1

Some countries have laws against using encryption. Check out Crypto Law Survey for details on each countries' restrictions. The Netherlands appears to have some restrictions, if so, you might want to consider moving your server.


0

As this one - is browser alert window, I would recommend you approach I use, but in java: public boolean isAlertPresent(WebDriver driver) { boolean presentFlag; try { // Check the presence of alert Alert alert = driver.switchTo().alert(); // Alert present; set the flag presentFlag = ...


1

With the above server and client programs, I was getting the following error: 140671281543104:error:140890B2:SSL routines:SSL3_GET_CLIENT_CERTIFICATE:no certificate returned:s3_srvr.c:3292: I had generated self-signed certificates using the procedure mentioned in https://help.ubuntu.com/community/OpenSSL. After juggling with the error for one day, i found ...


0

Push certificate had been expired so it required creating a new push certificate. This invalidated provisioning profile with associated app id, so I had to re-generate the provisioning profile as well.


1

I have figured out the cause. Nothing wrong with the certificate file or the keystore! I'm using Maven to compile my project, which is automatically copying the jks file to the target build directory. It turned out that, during the copying process, Maven assumed the file was a text file, and "helpfully" converted any extended ASCII characters (>= 0x80) to ...


0

you can use openssl verify to verify the server certificate by providing the CAs you trust. https://www.openssl.org/docs/apps/verify.html has the details


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The most common reason behind this error are; the certificate authority issued the certificate is unknown. The certificate is not signed by known authority or it is self signed or some issue with intermediate certificate. I recommend referring this official guide shared by Android developer community. ...


0

If in the App iD of your App its says "Configurable" then you beetter start by creating a new certificate, if not then try to get the exact private key of your CSR, your certificate and your pem file which you might have used earlier..it would do well to re-configure the entire thing actually, a mismatch between the private key would never alllow you to ...


0

After working with a peer who had been out until today, the revelation is that I had been using ONLY the certificate for the server itself. My [faulty] understanding of all the articles was that, similar to handling self-signed certs, you just tell Git to trust this cert. This is not the case for us. Instead, it is the Root CA Cert from our domain that I ...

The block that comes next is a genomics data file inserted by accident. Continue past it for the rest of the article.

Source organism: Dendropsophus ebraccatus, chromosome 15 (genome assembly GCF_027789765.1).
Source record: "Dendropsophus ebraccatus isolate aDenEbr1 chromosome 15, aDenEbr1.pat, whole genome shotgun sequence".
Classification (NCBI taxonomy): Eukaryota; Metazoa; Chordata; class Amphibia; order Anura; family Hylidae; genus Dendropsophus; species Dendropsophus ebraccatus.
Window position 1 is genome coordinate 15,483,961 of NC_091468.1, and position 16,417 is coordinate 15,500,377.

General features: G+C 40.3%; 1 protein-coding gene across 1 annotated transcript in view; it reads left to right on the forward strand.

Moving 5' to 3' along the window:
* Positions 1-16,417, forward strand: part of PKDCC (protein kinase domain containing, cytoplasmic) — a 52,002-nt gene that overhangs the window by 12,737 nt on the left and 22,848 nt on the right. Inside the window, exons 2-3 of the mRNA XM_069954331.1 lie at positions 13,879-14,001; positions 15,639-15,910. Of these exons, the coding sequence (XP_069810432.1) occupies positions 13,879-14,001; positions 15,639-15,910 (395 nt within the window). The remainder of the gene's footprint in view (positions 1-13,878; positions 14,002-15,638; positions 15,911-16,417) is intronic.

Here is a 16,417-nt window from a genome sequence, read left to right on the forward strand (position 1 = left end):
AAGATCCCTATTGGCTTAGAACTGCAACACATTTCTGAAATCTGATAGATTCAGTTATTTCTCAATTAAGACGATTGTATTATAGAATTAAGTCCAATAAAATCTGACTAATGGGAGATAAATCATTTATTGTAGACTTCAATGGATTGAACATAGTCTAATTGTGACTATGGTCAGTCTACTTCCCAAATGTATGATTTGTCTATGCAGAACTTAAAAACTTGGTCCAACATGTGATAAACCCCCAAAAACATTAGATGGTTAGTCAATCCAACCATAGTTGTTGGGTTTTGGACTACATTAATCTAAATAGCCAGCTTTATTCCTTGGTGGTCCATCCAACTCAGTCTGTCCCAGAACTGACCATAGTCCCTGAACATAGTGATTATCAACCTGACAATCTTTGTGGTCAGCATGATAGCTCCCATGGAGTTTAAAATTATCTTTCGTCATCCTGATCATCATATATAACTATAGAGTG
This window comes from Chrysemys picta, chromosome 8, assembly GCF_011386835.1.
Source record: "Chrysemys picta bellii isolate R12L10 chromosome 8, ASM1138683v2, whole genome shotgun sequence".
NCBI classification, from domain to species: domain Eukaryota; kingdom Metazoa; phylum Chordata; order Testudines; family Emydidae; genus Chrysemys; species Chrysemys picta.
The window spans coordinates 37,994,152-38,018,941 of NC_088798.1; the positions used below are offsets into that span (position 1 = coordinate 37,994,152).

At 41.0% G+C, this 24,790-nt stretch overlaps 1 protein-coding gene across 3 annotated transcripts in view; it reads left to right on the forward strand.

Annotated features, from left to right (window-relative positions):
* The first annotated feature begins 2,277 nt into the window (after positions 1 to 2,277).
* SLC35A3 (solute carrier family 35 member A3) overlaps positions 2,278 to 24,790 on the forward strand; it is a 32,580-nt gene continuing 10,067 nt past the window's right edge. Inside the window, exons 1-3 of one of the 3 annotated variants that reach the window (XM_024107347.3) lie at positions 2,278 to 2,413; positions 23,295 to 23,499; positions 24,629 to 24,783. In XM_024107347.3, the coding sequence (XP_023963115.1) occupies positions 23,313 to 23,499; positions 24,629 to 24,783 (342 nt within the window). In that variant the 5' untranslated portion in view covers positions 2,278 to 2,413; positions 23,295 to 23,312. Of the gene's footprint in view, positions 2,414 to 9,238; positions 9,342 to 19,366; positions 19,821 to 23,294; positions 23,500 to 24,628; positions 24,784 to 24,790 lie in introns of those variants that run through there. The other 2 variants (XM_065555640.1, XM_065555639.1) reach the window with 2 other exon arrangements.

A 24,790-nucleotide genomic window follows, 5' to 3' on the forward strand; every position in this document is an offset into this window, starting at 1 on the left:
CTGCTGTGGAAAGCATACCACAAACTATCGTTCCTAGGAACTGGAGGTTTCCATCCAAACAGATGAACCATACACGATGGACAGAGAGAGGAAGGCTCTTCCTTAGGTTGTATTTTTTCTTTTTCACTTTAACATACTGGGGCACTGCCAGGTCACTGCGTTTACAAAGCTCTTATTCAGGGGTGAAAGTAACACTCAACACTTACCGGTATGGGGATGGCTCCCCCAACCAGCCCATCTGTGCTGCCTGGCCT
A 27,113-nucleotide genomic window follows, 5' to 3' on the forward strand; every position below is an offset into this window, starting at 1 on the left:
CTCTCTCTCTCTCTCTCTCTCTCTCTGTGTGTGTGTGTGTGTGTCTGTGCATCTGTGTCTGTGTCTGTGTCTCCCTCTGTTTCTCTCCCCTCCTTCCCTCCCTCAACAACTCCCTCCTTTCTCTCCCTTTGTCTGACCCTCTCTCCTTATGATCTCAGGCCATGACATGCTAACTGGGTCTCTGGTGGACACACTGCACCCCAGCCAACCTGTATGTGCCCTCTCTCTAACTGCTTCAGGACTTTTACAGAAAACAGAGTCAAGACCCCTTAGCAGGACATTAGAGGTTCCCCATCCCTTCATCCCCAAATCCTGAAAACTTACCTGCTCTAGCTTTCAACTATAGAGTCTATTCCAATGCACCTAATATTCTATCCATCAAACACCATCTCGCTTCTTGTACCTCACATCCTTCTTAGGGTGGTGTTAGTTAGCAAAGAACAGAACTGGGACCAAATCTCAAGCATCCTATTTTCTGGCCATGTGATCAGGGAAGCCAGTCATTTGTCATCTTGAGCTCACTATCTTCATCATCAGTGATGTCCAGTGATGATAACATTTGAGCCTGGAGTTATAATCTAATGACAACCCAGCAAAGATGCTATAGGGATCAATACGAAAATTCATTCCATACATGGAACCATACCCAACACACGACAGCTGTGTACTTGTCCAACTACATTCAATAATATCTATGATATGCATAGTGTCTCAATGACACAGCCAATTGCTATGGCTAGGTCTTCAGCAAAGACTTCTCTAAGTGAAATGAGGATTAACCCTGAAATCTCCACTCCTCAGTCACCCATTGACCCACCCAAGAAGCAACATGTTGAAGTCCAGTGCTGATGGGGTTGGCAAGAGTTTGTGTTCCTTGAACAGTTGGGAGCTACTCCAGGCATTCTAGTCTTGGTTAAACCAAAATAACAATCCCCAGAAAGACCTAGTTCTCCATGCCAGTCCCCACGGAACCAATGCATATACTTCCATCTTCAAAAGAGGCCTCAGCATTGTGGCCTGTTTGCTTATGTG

0

For SSL certificates used on websites, this text from the Thawte.com website (as at 2014-07-22) is important to note: Industry standards set by the Certification Authority/Browser (CA/B) Forum require that certificates issued after January 1, 2014 MUST be at least 2048-bit key length.


0

A very good man_in_middle_attack_demonstration This will tell the pictorial representation what exactly the man in middle attack means in Network Security


0

If you're opening up the IP ACL to the entire internet, I'd definitely suggest requiring SSL for the incoming connections. You can do that via Developers Console: Go to the database instance details page, click "ACCESS CONTROL", and check the "Only allow SSL connections" check box.


1

If you are using the 'Only allow SSL connections.' then you should be reasonable safe. I would also recommend using the mysql passwords. Note that the SSL verification is done by mysqld so the instance needs to spin up to check each connection that passes the IP ACL. If you use whitelist then 0.0.0.0/0 then anyone can spin up your instance. This is not an ...


0

I was running into the same issue with Flask-Social's OAuth call to Facebook. The easiest solution is to install httplib2.ca_certs_locator plug-in. In httplib2.init.py, there is a check built-in for loading certificates from another source instead of the cacerts.txt file provided with the library: try: # Users can optionally provide a module that tells ...